Somewhere in our office at the Media Research Center in Washington are the old bumper stickers proclaiming: "Proud Member of the Vast Right-Wing Conspiracy." They are relics of another time, when Bill Clinton was president, his wife Hillary had shown her political acumen doing the health care amateur hour and the White House needed someone to blame for the president's, um, domestic problems.
Cue conservatives, the most popular villains for liberals and media types this side of Nazis. (Actually, they think we are Nazis, so demonizing us is a two-fer.) With the Lewinsky scandal creating a political firestorm for Bill, Hillary went on NBC's "Today" show to defend him with one of the most classic lines in modern politics.
She told host Matt Lauer that evil right wingers were really the cause of her husband's troubles, not his sexual involvement with a White House intern. "The great story here for anybody willing to find and write about it and explain it is this vast right-wing conspiracy against my husband since the day he announced for president," she explained.
More than 10 years later, it's still our fault. Bill, who's older, grayer and less important, still needs somebody to blame so he can make the news. When NBC's David Gregory asked Bill if "the vast right wing conspiracy" was now targeting President Obama, the former president didn't miss a beat. "Oh, you bet. Sure it is," he told the "Meet the Press" audience. "It's not as strong as it was, because America's changed demographically, but it's as virulent as it was."
Another two-fer for the Clintons. Bill got to make the news by blaming evil conservatives and still made it look like things had been tougher on him in the 1990s. Sure, he got impeached, so things were tougher. But part of it is that Obama has learned from the Clinton term and he's not making the same mistakes. I'm sure if Obama -- or any president -- wants to cheat on his wife with a White House intern and then lie about it under oath, things will get tougher on him, too.
But this is more than just a typical whine for attention by a political has-been. When the left complains about how vast conservatives are, they really are admitting they haven't got anything else to say. That's stuff of goofy Hollywood celebrities and hack journalists. The truth is the left has no message -- on health care, on the economy. Nada. They can't even get their own party to vote for the public option on health care, so they need to conjure up a bogeyman to blame.
With media help, that's what Bill tried to do. He whipped out the tired claim that there is some "vast" conspiracy keeping the left from accomplishing its goals. There must be. After all, no thinking person would dare oppose President Obama.
That's the message the left and the media would have us believe any way.
But it's not the truth, and truth has a nasty way of catching up to politicians -- even Bill Clinton.
The truth in this case is that, while the United States remains a conservative nation, Washington, D.C. remains largely Democratic. The only thing "vast" in the nation's capital is the distance from one true conservative to another. Actual conservatives can be found in packs in only a few organizations and at a couple random watering holes. They don't even have a secret handshake. Most wouldn't have anyone to practice it on.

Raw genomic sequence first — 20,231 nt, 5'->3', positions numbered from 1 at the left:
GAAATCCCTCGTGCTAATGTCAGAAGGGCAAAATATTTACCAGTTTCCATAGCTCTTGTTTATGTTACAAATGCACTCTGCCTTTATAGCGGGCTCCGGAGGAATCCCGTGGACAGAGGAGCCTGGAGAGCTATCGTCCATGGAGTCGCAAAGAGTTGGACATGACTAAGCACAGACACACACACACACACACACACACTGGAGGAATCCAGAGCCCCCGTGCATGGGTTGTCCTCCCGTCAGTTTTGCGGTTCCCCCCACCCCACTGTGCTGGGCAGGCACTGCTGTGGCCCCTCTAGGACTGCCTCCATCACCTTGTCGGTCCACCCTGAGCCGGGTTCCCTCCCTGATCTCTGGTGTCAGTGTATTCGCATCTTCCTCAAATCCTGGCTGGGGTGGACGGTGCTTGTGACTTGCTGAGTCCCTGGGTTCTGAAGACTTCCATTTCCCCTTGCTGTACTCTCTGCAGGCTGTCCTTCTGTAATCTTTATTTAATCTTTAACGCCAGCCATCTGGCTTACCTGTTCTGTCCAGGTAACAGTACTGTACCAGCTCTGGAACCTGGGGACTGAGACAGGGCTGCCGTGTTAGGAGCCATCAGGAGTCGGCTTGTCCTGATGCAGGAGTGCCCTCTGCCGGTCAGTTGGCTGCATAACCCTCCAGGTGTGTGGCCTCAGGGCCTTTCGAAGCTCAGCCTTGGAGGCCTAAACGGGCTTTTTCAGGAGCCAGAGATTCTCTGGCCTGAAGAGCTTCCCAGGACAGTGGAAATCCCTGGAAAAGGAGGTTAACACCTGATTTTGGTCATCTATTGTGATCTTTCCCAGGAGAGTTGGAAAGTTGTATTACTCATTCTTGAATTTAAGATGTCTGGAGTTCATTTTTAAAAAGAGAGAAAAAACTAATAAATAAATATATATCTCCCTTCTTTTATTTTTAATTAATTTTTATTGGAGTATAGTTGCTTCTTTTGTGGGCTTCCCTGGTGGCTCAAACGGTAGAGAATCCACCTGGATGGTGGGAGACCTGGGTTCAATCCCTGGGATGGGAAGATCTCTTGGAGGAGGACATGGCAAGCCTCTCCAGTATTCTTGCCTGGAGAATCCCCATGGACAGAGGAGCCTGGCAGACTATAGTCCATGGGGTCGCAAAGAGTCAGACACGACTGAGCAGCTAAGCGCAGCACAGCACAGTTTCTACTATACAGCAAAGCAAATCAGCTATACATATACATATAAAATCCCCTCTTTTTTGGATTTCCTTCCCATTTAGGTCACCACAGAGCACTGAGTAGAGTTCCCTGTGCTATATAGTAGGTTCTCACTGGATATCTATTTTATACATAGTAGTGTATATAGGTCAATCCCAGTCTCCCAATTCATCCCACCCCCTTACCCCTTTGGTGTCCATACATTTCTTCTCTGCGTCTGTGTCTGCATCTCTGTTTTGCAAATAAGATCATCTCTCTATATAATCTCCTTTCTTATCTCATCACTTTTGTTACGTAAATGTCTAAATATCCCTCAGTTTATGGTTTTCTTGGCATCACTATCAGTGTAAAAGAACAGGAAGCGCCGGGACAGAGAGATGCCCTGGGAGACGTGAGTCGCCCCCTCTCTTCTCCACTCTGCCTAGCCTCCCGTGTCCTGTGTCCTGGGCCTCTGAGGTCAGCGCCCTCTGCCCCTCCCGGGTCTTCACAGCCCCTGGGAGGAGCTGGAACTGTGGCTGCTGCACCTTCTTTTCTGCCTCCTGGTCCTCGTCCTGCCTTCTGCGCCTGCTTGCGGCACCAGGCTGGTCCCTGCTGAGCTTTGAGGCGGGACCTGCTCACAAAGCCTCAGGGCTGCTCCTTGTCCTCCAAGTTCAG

The same goes for the media. Sure there are conservatives in the American media -- they are just far outnumbered by liberals. Even liberal groups like the Pew Center for People and the Press admit this. Things are so bad in the media that The New York Times had to force one of its employees to read conservative media to find the stories that the paper was missing.
That isn't a joke. Public Editor Clark Hoyt defended the paper's appalling lack of coverage of the ACORN scandal, but admitted the top bosses were trying to fix it. They "said last week that they would now assign an editor to monitor opinion media and brief them frequently on bubbling controversies."
So, The Times is so bereft of conservatives that it has to pay one of its employees to read the Drudge Report every day? Oh the horror.
That's because The Times' staffers are all like Clinton -- and the older ones likely voted for him as well. Former Times executive editor Howell Raines admitted recently that he was "liberal to radical on most issues." Shocker.
And it's just as unsurprising that the left turns to one of its stock phrases to pass the buck about Obama's failures. There's no vast right wing anything. The only thing that is "vast" is the list of excuses from liberals.
Dan Gainor is The Boone Pickens Fellow and the Media Research Center's Vice President for Business and Culture. He writes regularly for The FOX Forum and he can be seen on Foxnews.com's "Strategy Room."
Dan Gainor is the Media Research Center's Vice President for Business and Culture. He writes frequently about media for Fox News Opinion. He can also be contacted on Facebook and Twitter as dangainor.